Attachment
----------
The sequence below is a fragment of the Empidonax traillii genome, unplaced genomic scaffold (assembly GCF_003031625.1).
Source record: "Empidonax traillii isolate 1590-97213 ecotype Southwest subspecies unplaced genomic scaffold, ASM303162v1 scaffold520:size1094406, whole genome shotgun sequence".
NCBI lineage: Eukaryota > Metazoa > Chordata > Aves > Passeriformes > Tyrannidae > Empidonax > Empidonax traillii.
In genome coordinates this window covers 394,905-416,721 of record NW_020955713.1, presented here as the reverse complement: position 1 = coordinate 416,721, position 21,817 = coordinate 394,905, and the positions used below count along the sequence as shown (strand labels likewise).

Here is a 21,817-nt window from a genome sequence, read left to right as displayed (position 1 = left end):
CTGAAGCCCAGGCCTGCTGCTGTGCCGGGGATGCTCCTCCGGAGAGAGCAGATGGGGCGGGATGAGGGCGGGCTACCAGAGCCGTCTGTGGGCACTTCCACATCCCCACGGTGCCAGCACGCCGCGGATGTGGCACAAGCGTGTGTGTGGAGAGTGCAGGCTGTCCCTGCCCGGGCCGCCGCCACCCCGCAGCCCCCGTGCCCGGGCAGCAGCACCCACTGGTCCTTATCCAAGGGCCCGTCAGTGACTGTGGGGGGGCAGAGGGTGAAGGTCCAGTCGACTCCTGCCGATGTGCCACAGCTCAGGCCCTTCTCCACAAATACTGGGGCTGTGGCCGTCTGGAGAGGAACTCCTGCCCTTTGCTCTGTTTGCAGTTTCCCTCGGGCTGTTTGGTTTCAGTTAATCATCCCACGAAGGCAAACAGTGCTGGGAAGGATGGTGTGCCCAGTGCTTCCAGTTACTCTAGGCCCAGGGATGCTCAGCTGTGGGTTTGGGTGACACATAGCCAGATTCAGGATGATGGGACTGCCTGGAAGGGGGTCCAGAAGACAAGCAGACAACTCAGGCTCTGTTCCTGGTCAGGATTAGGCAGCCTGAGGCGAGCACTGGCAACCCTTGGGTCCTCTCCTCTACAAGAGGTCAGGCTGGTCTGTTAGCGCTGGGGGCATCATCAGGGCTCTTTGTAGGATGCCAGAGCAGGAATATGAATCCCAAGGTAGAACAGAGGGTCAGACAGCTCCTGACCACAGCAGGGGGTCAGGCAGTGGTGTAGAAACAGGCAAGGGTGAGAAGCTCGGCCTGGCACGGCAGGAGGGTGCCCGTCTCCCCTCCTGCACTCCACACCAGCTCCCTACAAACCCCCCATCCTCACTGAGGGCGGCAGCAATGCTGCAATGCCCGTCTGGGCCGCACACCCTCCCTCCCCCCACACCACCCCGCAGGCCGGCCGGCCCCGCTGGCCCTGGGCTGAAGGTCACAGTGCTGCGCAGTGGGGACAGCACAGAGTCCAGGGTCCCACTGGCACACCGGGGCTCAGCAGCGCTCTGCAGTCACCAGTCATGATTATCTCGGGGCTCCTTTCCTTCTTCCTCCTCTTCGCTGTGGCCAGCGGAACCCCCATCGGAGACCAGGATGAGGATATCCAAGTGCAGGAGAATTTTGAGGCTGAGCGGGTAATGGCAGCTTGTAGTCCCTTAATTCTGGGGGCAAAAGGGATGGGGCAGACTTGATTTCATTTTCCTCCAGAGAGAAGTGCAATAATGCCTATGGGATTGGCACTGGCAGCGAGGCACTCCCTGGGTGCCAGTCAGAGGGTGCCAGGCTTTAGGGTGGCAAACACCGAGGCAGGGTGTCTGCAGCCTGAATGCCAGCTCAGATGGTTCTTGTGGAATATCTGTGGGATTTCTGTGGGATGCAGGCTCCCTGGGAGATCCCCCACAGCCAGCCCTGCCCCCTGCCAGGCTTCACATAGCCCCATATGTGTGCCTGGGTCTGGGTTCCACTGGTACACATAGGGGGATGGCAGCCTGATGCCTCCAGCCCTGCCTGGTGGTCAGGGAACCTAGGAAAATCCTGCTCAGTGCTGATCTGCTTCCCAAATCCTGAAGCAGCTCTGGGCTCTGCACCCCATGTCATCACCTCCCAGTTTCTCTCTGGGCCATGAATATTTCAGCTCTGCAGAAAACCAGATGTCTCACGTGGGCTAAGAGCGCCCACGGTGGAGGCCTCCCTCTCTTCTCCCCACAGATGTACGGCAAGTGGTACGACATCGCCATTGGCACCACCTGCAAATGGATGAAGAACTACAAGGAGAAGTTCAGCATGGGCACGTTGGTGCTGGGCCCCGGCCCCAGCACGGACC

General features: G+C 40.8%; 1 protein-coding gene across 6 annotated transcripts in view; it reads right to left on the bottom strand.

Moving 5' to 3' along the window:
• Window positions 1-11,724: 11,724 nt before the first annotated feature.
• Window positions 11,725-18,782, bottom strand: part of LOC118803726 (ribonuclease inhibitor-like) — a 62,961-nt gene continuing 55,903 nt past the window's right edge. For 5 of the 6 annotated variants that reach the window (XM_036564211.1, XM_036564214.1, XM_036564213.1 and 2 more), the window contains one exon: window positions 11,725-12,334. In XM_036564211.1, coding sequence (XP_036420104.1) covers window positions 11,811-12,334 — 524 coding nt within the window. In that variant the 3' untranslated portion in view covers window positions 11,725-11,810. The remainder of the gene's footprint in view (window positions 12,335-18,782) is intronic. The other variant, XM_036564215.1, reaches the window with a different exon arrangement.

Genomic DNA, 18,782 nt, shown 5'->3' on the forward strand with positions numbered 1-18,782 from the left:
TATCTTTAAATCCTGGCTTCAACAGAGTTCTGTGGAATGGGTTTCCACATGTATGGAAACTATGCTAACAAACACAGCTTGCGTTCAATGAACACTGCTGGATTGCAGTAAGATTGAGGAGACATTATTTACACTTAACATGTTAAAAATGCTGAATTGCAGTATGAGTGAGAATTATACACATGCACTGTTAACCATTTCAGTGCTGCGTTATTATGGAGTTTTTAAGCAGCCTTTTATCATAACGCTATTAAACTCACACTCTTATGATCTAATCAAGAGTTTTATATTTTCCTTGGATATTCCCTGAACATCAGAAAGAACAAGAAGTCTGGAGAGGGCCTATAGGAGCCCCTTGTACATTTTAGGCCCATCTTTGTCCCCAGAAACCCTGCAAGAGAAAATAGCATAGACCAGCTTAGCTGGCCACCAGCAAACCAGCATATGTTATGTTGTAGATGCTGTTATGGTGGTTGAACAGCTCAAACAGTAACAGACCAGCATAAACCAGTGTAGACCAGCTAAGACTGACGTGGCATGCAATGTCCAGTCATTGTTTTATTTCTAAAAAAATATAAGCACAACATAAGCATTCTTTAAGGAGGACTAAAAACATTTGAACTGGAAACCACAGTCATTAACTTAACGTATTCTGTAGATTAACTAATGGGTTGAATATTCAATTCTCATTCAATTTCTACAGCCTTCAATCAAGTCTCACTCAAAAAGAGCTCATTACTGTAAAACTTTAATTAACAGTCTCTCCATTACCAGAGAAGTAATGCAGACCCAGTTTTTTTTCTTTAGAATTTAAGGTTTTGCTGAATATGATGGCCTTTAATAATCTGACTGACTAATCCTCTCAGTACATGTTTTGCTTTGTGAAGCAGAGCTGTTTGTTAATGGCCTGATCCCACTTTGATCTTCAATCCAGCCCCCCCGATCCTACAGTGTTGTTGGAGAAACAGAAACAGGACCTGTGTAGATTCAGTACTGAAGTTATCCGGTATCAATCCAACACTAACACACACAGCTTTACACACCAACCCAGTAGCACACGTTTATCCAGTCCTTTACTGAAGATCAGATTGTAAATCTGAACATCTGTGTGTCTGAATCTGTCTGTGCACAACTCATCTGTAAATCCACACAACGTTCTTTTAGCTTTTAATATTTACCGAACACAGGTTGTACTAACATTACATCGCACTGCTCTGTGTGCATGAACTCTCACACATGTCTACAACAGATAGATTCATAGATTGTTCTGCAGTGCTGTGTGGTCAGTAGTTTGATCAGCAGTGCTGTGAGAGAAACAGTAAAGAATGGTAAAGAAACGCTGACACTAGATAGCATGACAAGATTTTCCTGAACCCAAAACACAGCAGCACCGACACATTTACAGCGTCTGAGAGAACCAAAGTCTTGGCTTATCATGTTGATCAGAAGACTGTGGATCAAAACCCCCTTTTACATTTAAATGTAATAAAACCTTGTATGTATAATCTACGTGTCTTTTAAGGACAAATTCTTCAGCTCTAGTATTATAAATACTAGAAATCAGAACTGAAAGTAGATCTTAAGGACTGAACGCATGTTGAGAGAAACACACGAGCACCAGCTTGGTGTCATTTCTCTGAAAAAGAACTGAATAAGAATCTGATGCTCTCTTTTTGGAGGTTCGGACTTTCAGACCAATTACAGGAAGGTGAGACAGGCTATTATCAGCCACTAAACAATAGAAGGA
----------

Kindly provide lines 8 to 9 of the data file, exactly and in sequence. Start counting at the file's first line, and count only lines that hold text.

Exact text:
Moving 5' to 3' along the window:
• Window positions 1-11,724: 11,724 nt before the first annotated feature.